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Governance of the Smart Mobility Transition


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Table of Contents

Introduction; Greg Marsden and Louise Reardon Section One: Navigating the Role of the State Chapters 1. New Governance Challenges in the Era of 'Smart' Mobility; Iain Docherty 2. The Case of Mobility as a Service: A Critical Reflection on Challenges for Urban Transport and Mobility Governance; Kate Pangbourne, Dominic Stead, Milos Mladenovic and Dimitris Milakis Section Two: Whose Voices are in the Smart Mobility Debate? 3. Smart Mobility: Disrupting Transport Governance?; Robyn Dowling 4. Governing the Race to Automation; Debbie Hopkins and Tim Schwanen 5. Who benefits from smart mobility policies? The Social Construction of Winners and Losers in the Connected Bikes Projects in the Netherlands; Edgar Salas Girones and Darja Vrscaj Section Three: State Capacity 6. Governmental Capacity and the Smart Mobility Transition; Diane Davis 7. Planning for Disruptive Transport Technologies: How Prepared Are Australian Transport Agencies?; John Stone, David Ashmore, Jan Scheurer, Crystal Legacy and Carey Curtis 8. Does Governance Matter? An International Scenarios Exercise; Greg Marsden and Louise Reardon Section Four: Conclusion 9. Conclusion: A Window of Opportunity; Louise Reardon and Greg Marsden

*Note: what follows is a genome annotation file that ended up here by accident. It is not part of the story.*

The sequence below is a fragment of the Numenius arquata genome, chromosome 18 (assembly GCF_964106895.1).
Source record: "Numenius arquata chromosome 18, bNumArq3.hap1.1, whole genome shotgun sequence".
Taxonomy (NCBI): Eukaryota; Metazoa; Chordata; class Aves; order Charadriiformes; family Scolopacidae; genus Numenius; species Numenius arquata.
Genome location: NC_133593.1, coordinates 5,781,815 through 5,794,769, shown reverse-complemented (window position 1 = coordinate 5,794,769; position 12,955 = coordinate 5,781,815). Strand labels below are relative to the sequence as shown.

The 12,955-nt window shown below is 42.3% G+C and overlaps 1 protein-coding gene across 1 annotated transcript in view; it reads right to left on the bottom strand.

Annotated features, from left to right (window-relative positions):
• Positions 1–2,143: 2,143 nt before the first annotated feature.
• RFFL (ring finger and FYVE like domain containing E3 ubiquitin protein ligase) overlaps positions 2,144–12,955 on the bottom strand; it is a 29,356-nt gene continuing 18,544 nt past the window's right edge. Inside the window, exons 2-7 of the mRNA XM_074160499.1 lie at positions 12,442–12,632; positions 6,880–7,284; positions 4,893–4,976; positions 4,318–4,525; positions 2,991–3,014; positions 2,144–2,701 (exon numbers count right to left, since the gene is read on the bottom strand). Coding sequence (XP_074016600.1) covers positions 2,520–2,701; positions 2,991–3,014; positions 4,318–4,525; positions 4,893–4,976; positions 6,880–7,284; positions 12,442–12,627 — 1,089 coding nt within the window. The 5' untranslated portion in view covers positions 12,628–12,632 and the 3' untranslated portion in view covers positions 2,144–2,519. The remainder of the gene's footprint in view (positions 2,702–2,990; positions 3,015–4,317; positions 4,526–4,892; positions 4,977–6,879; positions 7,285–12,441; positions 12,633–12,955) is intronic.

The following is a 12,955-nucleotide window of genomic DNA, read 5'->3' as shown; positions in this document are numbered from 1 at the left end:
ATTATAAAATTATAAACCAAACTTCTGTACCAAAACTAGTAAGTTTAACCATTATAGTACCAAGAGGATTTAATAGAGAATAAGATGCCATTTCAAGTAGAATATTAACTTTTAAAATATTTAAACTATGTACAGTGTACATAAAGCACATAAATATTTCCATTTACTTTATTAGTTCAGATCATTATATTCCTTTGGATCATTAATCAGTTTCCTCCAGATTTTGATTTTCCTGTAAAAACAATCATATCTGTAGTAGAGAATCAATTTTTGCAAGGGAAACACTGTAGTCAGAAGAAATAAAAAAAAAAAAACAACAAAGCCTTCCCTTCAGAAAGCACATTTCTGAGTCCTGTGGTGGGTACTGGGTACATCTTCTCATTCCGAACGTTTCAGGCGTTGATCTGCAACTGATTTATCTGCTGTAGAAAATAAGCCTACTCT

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About the Author

Greg Marsden is Professor of Transport Governance at the Institute for Transport Studies at the University of Leeds, UK. Dr Louise Reardon is a lecturer at the Institute of Local Government Studies (INLOGOV), University of Birmingham, UK.


Researchers in transportation, city planning, architecture, and similar fields explore ways to understand the challenge of governing the transition of mobility away from automobiles. Their topics include the case of mobility as a service: a critical reflection on challenges for urban transport and mobility governance, whether smart mobility is disrupting transport governance, who benefits from smart mobility: the social construction of winners and loses in the connected bikes projects in the Netherlands, planning for disruptive transport technologies: how prepared Australian transport agencies are, and whether governance matters: an international scenarios exercise. -- Annotation (c)2018 * (protoview.com) *

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